OpBot v2 – next generation user interface for VMware vSphere and PowerCLI Core

By cpwpadmin|January 03rd, 2017

OpBot v2 – next generation user interface for VMware vSphere and PowerCLI Core

More than a month ago we released the first version of OpBot, the virtual assistant for VMware vSphere. 

That incredibly helpful ChatOps Bot allows to manage and control your VMware vSphere environment out of a Slack chat. As your virtual assistant that works from anywhere, at any time with any device, OpBot waits for your natural commands in a highly efficient manner.

The response was overwhelming and we worked very hard to improve our product and make it even more stable and powerful.

OpBot

Thanks to the great support of two very famous guys in the virtual automation space Luc Dekens and Alan Renouf (and his amazing PowerCLI team) we successfully troubleshot and tested our latest addition that makes OpBot v2 so extremly powerful: PowerCLI Core

Alan Renouf, VMware Senior Product Line Manager

OpBot combines the best communication platform (slack) with the glue of the data center (PowerShell) to give developers and operations teams instant access to information about the infrastructure when they need it the most and provide resolution to issues faster than ever before.

Luc Dekens statement also makes it pretty clear:

If you were looking for use cases for PowerShell and PowerCLI Core, here’s one!The Opvizor OpBot is a beautiful example of how you can put the Core versions to good use in an appliance.Add to that the integration with Slack, and you have a modern way of interfacing with your SDDC. Love it!

user interface for VMware vSphere

We´re so excited to release such an innovative product and can´t wait to get feedback. As always community feedback defines our product and feature roadmap.

How to get your new interface for VMware vSphere?

You only need to import a virtual appliance in your VMware vSphere environment that consists of a stripped-down Linux and includes the components for a ChatBot and a VMware vSphere API connection broker.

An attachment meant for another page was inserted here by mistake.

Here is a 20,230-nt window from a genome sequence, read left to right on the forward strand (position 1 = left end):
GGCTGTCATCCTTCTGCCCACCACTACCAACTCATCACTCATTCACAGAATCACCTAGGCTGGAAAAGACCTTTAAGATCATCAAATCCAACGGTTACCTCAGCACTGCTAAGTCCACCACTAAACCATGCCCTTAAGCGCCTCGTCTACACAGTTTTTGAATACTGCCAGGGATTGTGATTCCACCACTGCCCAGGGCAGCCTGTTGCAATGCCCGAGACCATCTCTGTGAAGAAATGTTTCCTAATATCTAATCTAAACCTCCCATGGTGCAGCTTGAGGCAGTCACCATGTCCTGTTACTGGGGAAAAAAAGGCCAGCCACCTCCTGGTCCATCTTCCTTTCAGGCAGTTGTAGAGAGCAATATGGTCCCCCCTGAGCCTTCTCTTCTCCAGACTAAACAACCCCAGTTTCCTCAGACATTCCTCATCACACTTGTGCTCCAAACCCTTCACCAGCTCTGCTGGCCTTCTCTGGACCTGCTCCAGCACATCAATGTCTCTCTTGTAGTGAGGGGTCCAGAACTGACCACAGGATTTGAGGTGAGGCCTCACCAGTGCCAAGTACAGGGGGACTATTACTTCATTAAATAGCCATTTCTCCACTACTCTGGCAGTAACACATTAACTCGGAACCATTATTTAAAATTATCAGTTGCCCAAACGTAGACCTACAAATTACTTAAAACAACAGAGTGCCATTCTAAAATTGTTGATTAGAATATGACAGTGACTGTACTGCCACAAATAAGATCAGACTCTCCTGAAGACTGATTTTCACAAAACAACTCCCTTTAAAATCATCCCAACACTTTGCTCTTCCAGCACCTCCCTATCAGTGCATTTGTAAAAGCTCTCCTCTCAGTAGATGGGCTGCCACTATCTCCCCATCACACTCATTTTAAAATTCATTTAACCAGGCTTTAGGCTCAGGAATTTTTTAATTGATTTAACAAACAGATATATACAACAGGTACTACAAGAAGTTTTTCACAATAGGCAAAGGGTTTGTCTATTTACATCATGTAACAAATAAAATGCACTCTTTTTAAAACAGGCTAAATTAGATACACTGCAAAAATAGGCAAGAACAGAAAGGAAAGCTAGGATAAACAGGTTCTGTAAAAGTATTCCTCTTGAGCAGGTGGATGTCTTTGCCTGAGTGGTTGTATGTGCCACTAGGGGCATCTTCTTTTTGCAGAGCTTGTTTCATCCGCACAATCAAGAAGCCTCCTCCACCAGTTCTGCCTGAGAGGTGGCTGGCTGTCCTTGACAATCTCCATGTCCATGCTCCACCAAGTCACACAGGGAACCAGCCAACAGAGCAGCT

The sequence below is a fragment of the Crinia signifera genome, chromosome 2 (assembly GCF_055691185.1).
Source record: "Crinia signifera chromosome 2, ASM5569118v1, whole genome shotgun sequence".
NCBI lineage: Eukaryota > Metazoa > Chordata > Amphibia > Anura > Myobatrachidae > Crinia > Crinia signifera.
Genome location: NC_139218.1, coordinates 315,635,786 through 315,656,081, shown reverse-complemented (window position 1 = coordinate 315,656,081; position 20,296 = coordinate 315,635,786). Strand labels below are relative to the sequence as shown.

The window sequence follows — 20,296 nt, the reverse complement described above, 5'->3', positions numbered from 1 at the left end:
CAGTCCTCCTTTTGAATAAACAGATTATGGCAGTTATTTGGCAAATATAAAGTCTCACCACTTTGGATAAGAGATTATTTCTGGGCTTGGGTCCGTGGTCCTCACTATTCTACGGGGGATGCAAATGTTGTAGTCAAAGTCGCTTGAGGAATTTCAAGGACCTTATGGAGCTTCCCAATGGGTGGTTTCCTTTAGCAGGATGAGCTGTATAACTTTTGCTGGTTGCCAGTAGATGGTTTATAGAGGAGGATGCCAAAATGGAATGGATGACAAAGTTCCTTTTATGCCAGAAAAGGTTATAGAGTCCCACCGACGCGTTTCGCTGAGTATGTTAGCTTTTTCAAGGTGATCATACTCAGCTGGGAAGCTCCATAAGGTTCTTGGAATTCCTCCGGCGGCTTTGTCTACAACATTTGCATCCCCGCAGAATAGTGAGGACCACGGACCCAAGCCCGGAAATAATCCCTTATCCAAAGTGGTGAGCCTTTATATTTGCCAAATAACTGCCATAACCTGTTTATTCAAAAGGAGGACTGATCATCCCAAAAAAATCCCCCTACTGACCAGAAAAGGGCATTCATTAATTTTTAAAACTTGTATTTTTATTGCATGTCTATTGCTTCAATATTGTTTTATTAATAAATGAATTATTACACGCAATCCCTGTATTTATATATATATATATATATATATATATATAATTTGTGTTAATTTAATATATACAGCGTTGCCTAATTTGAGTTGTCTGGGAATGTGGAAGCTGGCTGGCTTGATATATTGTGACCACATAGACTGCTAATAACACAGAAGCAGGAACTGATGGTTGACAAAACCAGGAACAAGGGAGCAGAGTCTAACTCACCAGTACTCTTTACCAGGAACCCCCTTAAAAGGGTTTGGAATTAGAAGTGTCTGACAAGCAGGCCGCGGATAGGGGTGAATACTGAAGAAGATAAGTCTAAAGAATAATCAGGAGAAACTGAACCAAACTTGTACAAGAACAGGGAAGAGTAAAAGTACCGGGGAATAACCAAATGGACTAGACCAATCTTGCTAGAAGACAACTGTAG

The OpBot connects to the Slack API and makes itself available as a Slack user waiting for commands via channels or private messages.

OpBot responds to predefined commands (available with the help command) using the read-only VMware vSphere account you created as a customer and publishes the output of these commands into the chat.

Register here for more information and how to get the your very own OpBot:

Quick Download: 

http://try.opvizor.com/opbot

Complete User Manual:

https://opvizor.atlassian.net/wiki/display/OPBOT

Change Log Version 2

But let’s start with the change log, compared to OpBot Version 1:

Microsoft PowerShell integration

  • read-only command support
  • non-interactive read-write command 

VMware PowerCLI Integration

  • read-only command support
  • non-interactive read-write command 

embedded vSphere Commands enhancements

  • top x command (i. e. vm win* top 5 memusage)
  • output improved (raw and table views)
  • table builder improved (tablebuilder command to adjust output for mobile)

known limitations

  • no support for core Microsoft system PowerShell commands yet (i. e. WMI)
  • no support for interactive PowerShell commands, like
    • read-host
    • get-credential
    • start-vm, stop-vm aso. without -confirm:$false argument to avoid interaction
  • no support for visual commands, like write-progress

embedded vSphere commands